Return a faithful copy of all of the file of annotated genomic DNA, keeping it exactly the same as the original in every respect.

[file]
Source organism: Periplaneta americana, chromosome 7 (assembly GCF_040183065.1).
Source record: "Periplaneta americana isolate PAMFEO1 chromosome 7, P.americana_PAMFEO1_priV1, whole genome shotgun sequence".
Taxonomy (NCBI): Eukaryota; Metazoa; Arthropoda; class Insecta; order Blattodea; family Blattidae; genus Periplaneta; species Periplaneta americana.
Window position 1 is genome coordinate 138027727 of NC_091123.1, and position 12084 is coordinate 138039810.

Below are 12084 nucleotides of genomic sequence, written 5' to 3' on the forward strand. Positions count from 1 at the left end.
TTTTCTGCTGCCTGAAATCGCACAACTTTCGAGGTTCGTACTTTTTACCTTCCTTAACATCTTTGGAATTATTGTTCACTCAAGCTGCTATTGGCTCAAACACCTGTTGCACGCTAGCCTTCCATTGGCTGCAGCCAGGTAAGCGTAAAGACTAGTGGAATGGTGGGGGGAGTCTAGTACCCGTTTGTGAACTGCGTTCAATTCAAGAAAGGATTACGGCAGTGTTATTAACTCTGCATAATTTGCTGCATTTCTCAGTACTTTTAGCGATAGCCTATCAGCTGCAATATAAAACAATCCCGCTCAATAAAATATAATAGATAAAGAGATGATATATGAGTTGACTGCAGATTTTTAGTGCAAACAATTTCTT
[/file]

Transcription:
Source organism: Periplaneta americana, chromosome 7 (assembly GCF_040183065.1).
Source record: "Periplaneta americana isolate PAMFEO1 chromosome 7, P.americana_PAMFEO1_priV1, whole genome shotgun sequence".
Taxonomy (NCBI): Eukaryota; Metazoa; Arthropoda; class Insecta; order Blattodea; family Blattidae; genus Periplaneta; species Periplaneta americana.
Window position 1 is genome coordinate 138027727 of NC_091123.1, and position 12084 is coordinate 138039810.

Below are 12084 nucleotides of genomic sequence, written 5' to 3' on the forward strand. Positions count from 1 at the left end.
TTTTCTGCTGCCTGAAATCGCACAACTTTCGAGGTTCGTACTTTTTACCTTCCTTAACATCTTTGGAATTATTGTTCACTCAAGCTGCTATTGGCTCAAACACCTGTTGCACGCTAGCCTTCCATTGGCTGCAGCCAGGTAAGCGTAAAGACTAGTGGAATGGTGGGGGGAGTCTAGTACCCGTTTGTGAACTGCGTTCAATTCAAGAAAGGATTACGGCAGTGTTATTAACTCTGCATAATTTGCTGCATTTCTCAGTACTTTTAGCGATAGCCTATCAGCTGCAATATAAAACAATCCCGCTCAATAAAATATAATAGATAAAGAGATGATATATGAGTTGACTGCAGATTTTTAGTGCAAACAATTTCTT